Getting Tested

“Sexy germs”, also known as sexually transmitted infections (STIs), are something you should be aware of if you are involved in sex stuff. Getting tested for STIs is a part of life, just like getting your blood pressure and other stuff checked out. Just because someone is getting tested for STIs does not mean they sleep around or are bad people; getting checked for STIs means that the person cares about their own health, and they care about the health of the person they are doing sex stuff with.

So what happens during an appointment?

You can see a nurse, nurse practitioner, or doctor at a local clinic or nursing station. The health care practitioner (let’s call them HCP) will ask you questions, some of which are kinda personal. It may be hard to talk about stuff like your pee, genitals, and what sex stuff you are active with, but the HCP is professional and is not making any judgments. The HCP sees people of all ages for this kind of stuff and only cares that you are happy and healthy.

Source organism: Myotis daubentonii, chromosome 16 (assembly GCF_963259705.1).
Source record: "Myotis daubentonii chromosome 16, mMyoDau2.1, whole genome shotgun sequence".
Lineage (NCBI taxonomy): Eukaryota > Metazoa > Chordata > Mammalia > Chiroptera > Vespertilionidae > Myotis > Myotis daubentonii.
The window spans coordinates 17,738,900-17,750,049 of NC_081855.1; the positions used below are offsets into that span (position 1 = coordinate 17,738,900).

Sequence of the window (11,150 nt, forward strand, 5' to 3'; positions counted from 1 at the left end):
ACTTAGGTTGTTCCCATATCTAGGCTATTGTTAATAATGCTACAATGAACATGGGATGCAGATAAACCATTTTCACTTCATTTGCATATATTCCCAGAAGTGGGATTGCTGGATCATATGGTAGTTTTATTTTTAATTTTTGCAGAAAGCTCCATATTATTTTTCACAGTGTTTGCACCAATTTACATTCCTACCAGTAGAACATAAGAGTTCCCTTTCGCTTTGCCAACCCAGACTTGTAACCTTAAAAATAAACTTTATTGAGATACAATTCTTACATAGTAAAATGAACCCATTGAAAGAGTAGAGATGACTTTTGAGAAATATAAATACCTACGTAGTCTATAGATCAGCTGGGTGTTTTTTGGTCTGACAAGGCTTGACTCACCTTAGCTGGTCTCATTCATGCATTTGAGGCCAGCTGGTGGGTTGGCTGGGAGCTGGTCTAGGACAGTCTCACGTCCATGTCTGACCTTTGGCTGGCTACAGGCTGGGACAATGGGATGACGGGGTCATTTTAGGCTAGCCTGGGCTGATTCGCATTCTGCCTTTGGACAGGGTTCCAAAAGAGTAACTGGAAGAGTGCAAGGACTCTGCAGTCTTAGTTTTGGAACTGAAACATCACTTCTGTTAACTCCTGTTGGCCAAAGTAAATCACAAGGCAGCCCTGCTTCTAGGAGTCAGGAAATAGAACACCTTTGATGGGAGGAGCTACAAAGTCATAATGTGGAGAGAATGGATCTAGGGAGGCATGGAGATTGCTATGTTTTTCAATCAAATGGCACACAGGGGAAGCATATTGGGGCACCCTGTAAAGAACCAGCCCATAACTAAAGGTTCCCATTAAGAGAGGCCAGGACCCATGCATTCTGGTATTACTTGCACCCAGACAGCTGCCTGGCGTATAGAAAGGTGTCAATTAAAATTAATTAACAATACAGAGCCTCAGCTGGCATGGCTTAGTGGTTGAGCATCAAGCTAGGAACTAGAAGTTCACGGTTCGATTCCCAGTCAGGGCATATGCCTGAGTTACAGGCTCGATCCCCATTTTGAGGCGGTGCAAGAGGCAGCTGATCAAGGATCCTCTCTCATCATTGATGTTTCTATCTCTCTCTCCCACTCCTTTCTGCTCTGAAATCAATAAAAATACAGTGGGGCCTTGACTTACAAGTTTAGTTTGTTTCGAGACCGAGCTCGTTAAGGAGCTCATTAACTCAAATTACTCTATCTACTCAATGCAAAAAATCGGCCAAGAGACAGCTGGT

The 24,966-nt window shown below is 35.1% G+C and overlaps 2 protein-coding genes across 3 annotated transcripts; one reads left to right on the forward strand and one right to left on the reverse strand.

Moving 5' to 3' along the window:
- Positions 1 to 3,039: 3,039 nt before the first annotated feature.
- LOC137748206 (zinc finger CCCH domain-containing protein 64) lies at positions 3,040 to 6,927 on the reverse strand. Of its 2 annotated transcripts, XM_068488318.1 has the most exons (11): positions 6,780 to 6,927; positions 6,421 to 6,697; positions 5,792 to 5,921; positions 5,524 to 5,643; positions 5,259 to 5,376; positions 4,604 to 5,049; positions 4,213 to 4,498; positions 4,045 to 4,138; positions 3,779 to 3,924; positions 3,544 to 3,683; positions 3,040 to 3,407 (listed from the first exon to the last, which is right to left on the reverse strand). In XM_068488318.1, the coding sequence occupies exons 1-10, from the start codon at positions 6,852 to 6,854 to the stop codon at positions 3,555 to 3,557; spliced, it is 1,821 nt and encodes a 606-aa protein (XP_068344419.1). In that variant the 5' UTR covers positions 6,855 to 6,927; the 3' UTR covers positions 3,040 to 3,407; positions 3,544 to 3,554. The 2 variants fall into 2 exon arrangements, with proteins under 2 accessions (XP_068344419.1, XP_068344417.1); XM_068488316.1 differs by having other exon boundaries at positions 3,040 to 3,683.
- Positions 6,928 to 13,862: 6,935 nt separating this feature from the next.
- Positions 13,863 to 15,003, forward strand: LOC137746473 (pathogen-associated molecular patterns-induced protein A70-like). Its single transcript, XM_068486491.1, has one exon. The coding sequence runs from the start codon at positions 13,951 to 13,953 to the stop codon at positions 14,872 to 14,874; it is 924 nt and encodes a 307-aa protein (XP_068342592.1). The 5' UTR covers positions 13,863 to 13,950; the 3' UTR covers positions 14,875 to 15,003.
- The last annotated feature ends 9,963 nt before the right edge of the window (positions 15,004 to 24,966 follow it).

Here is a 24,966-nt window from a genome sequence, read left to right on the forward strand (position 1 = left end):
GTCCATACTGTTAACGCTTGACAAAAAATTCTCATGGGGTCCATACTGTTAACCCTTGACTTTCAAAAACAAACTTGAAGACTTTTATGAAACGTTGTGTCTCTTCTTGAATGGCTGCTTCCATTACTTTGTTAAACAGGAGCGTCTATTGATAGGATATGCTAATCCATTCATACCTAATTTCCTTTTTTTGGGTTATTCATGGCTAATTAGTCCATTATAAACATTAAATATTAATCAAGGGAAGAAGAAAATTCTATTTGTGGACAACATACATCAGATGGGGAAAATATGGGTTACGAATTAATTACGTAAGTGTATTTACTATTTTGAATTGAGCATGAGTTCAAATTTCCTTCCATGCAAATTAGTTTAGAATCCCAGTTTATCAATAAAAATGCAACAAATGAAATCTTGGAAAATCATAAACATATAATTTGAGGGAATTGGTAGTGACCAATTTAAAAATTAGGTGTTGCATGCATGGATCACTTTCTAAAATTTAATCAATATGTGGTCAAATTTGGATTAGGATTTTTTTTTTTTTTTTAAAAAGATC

In order to test for specific STIs, a sample needs to be sent out to a lab. Some STIs (like chlamydia and gonorrhea) usually only require a urine test. You pee in a cup, and give it to the HCP. In some cases, a swab of the throat may be done. The swab looks like a super long q-tip, and is gently rolled at the tissue at the back of the throat. Some STIs (like syphilis and HIV) require a blood test. The HCP will ask you to roll up your sleeve, and they will use a needle to draw blood from your arm. You can feel the needle go in; it can feel like a pinch, but this only lasts a few seconds (maybe a minute). Other STIs, like herpes, require a swab to the areas where there are sores.

The HCP will tell you what to expect when the results come in. They will also review the super important stuff about making sex safer.

This video is awesome! It is a real doctor who walks you through what an appointment is usually like for this kind of stuff. The video also talks about birth control at the start; just hang on until he talks about STIs: